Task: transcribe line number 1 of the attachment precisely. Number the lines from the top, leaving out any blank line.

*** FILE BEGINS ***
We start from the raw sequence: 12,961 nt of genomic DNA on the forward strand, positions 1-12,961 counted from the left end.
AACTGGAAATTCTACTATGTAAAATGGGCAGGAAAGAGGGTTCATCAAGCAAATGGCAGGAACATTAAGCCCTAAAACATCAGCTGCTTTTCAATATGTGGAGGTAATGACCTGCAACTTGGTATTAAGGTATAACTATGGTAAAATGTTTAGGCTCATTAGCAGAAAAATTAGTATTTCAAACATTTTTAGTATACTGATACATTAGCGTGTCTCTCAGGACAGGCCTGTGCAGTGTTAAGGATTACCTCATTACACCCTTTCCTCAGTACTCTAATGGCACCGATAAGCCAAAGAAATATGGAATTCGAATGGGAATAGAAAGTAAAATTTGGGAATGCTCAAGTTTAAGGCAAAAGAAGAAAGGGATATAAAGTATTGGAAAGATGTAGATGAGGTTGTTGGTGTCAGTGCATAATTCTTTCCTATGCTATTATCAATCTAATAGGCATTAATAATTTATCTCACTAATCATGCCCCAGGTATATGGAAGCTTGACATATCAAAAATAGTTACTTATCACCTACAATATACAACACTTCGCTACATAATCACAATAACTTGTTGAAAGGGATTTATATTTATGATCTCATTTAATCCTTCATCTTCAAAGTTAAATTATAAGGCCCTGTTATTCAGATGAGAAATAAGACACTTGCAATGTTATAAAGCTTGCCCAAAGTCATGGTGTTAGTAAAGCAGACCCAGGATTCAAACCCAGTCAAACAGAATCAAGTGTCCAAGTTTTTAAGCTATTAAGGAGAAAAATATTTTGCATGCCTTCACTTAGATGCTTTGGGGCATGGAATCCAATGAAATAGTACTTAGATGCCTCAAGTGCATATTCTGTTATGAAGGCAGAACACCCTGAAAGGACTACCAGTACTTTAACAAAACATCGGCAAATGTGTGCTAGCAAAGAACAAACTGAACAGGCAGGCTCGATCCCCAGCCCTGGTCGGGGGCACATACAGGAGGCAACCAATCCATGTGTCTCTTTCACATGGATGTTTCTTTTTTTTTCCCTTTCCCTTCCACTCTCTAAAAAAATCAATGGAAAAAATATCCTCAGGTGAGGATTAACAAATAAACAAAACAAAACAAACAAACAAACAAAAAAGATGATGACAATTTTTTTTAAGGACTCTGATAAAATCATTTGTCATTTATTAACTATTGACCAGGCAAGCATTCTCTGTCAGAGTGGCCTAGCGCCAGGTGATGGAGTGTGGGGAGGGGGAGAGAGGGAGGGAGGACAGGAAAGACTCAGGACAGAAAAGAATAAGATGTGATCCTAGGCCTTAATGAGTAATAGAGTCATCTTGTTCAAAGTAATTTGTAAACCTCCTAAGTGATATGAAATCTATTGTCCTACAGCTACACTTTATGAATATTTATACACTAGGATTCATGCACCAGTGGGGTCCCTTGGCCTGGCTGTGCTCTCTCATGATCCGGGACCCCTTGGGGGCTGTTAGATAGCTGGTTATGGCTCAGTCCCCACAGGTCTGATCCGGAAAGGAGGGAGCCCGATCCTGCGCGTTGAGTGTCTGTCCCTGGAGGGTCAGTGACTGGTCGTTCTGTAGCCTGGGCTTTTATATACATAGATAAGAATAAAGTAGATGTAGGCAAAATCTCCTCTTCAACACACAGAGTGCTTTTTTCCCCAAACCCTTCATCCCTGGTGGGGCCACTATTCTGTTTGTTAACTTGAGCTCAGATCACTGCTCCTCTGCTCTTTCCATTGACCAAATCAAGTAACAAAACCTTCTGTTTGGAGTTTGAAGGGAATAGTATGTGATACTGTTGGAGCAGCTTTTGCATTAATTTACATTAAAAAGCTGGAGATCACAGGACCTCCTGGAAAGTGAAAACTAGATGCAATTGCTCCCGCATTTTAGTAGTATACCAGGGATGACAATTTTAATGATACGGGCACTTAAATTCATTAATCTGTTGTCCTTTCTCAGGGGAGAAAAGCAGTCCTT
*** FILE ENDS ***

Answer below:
We start from the raw sequence: 12,961 nt of genomic DNA on the forward strand, positions 1-12,961 counted from the left end.